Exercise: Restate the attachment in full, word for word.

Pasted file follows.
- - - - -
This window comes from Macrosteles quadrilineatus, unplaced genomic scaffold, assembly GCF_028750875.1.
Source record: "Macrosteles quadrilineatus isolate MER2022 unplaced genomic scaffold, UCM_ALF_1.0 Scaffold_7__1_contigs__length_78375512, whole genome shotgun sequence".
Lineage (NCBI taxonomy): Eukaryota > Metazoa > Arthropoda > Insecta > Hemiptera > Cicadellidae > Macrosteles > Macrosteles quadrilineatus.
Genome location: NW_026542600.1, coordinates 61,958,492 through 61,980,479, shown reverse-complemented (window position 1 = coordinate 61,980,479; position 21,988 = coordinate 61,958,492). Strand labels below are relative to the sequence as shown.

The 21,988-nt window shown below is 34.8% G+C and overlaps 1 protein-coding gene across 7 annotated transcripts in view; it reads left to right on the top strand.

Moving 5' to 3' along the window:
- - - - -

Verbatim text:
This window comes from Macrosteles quadrilineatus, unplaced genomic scaffold, assembly GCF_028750875.1.
Source record: "Macrosteles quadrilineatus isolate MER2022 unplaced genomic scaffold, UCM_ALF_1.0 Scaffold_7__1_contigs__length_78375512, whole genome shotgun sequence".
Lineage (NCBI taxonomy): Eukaryota > Metazoa > Arthropoda > Insecta > Hemiptera > Cicadellidae > Macrosteles > Macrosteles quadrilineatus.
Genome location: NW_026542600.1, coordinates 61,958,492 through 61,980,479, shown reverse-complemented (window position 1 = coordinate 61,980,479; position 21,988 = coordinate 61,958,492). Strand labels below are relative to the sequence as shown.

The 21,988-nt window shown below is 34.8% G+C and overlaps 1 protein-coding gene across 7 annotated transcripts in view; it reads left to right on the top strand.

Moving 5' to 3' along the window: